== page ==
Staring into the mirror of Hong Kong, Taiwanese, who enjoy a vibrant democracy and a press ranked within the top 50 freest in the world, see a worrying future.
Yes, I mentioned that:
The Taiwanese would do well to remember that it is better to have freedom and the ability to defend it rather than rely on your ability to convince the communist elites to grant freedom to you.
And it gets worse.
If the Taiwanese think that somehow the Chinese people would recoil from seeing the Peking rulers crush Taiwanese democracy, guess again:
Champions of democracy everywhere take note - the aspirations of the young protesters of Hong Kong did not immediately resonate with their counterparts on the mainland.
Despite being beneficiaries of globalisation and despite having ever greater contact with the West through university education and holidays abroad, many young Chinese are suspicious of idealistic political messages.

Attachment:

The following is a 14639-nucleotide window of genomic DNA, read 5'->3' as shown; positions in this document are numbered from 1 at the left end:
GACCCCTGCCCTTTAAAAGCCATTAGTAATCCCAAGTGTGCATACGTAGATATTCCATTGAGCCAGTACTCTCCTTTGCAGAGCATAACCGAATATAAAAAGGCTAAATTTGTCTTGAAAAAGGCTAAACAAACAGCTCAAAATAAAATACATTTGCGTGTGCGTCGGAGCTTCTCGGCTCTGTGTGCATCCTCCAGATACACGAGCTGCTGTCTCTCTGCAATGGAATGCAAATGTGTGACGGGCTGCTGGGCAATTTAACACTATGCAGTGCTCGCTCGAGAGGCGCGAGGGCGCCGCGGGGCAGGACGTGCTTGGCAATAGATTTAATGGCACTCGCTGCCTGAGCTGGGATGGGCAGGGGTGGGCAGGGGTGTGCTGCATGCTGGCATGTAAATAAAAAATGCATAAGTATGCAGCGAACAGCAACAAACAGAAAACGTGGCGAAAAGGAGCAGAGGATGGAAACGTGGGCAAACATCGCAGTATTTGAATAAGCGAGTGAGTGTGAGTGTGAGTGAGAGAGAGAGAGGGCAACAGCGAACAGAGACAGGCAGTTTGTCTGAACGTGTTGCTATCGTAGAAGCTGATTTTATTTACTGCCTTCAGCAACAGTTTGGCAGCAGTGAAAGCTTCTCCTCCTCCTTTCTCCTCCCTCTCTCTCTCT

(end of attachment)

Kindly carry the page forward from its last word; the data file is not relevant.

Since childhood, they have been exposed to a historical narrative which dwells on China's humiliation at the hands of foreigners.
Many now echo their government's suspicion of street protests, social chaos and foreign ideas peddled by people whose hidden agenda may be to divide China and keep it down.
Taiwanese who rejected the party of closer ties to China in recent local elections, which could be a foretaste of the 2016 presidential poll, should consider that it is far easier to defend democracy and freedom that you have than it is to win it back from the Chinese Communist Party.
If China takes Taiwan, don't think you can count on the Chinese people feeling sympathy for Taiwanese when the crackdown comes.